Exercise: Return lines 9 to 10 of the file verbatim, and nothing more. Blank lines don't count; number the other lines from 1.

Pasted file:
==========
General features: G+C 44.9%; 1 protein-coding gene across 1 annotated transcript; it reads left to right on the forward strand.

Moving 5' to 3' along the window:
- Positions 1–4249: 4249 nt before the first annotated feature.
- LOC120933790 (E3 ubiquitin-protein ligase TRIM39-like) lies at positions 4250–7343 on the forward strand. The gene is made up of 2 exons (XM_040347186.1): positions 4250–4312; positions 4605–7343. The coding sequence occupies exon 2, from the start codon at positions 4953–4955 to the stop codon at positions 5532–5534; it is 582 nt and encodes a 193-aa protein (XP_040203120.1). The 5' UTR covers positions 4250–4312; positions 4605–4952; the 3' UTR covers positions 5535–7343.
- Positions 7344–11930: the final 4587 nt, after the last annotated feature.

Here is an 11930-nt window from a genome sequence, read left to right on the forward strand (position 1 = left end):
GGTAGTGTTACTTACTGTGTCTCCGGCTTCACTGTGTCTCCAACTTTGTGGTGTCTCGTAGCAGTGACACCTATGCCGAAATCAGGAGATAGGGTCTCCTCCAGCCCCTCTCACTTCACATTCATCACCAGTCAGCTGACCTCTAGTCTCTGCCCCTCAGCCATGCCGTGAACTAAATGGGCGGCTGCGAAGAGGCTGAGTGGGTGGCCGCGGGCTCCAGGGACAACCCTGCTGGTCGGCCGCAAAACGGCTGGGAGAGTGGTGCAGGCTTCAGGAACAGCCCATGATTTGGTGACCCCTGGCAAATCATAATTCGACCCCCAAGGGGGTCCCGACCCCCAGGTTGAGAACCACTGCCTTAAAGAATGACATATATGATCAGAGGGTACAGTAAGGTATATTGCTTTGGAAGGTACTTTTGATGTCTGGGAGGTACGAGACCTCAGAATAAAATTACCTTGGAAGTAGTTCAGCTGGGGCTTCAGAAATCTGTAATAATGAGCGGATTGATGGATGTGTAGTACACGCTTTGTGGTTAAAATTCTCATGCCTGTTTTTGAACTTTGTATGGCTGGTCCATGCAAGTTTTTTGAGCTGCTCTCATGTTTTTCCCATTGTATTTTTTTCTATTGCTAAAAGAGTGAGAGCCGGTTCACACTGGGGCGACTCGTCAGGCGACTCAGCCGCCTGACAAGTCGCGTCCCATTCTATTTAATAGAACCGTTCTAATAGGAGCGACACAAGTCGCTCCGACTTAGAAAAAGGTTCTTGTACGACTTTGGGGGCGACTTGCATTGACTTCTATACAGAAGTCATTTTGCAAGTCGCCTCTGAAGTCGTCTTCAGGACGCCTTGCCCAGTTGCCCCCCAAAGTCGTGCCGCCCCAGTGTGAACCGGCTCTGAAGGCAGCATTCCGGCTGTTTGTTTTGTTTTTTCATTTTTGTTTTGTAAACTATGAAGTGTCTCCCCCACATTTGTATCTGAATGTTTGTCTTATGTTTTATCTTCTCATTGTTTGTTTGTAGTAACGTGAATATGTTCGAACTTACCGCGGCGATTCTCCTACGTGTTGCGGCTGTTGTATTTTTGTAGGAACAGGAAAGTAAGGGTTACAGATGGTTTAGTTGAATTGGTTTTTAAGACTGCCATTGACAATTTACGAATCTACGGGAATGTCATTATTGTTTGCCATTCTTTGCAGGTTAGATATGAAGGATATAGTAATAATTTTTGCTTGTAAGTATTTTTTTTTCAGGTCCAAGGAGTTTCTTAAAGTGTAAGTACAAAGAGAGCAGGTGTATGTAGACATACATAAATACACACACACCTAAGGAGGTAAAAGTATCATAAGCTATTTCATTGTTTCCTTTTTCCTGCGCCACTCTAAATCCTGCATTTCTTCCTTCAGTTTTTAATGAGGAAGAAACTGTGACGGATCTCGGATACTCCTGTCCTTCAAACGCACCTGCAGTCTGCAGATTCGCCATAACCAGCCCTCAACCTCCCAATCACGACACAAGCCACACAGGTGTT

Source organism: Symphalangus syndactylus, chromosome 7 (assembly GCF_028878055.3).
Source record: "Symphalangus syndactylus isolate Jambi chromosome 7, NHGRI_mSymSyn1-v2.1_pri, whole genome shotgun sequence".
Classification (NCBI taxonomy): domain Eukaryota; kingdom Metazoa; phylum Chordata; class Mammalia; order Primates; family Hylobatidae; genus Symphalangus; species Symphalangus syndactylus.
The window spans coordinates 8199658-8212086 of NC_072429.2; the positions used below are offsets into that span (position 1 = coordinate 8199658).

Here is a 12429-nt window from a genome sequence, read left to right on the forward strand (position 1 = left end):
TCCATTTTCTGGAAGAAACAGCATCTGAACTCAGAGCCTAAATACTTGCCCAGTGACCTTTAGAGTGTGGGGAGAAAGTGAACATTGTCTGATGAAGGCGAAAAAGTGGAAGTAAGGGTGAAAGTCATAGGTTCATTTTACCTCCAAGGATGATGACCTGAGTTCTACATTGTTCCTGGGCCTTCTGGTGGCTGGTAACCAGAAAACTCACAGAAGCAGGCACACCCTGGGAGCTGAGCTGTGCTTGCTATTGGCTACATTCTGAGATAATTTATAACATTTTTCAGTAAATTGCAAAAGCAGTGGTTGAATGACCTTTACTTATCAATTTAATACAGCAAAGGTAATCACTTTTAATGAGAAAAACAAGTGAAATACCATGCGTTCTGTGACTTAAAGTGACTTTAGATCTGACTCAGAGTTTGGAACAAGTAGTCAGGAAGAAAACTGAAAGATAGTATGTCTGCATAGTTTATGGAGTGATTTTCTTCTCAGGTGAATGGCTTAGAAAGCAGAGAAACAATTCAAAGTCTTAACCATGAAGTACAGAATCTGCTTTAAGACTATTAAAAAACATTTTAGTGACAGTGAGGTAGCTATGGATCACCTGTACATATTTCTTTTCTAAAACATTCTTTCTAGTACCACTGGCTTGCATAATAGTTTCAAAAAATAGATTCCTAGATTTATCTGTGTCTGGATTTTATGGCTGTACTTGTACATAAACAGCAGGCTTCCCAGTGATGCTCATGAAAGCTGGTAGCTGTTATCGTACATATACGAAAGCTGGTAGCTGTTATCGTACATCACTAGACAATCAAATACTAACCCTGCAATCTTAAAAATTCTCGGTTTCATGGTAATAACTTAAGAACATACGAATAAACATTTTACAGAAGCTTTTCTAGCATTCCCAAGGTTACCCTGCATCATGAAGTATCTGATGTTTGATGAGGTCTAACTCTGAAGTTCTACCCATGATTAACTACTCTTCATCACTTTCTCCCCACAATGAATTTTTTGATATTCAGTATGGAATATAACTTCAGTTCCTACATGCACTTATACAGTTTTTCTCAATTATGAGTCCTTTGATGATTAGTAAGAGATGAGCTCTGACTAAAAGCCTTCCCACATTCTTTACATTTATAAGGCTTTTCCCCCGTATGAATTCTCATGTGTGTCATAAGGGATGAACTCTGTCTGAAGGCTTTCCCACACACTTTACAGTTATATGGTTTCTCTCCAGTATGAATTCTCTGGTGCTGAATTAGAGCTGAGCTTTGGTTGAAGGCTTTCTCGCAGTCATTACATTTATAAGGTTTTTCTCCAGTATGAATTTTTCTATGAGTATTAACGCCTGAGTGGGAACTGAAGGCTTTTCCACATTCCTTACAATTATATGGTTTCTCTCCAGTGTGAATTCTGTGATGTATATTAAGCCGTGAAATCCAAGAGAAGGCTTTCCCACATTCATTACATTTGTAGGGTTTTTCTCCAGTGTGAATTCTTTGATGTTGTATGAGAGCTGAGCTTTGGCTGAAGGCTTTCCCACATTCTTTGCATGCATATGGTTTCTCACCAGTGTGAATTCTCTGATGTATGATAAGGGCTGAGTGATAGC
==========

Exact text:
Source record: "Symphalangus syndactylus isolate Jambi chromosome 7, NHGRI_mSymSyn1-v2.1_pri, whole genome shotgun sequence".
Classification (NCBI taxonomy): domain Eukaryota; kingdom Metazoa; phylum Chordata; class Mammalia; order Primates; family Hylobatidae; genus Symphalangus; species Symphalangus syndactylus.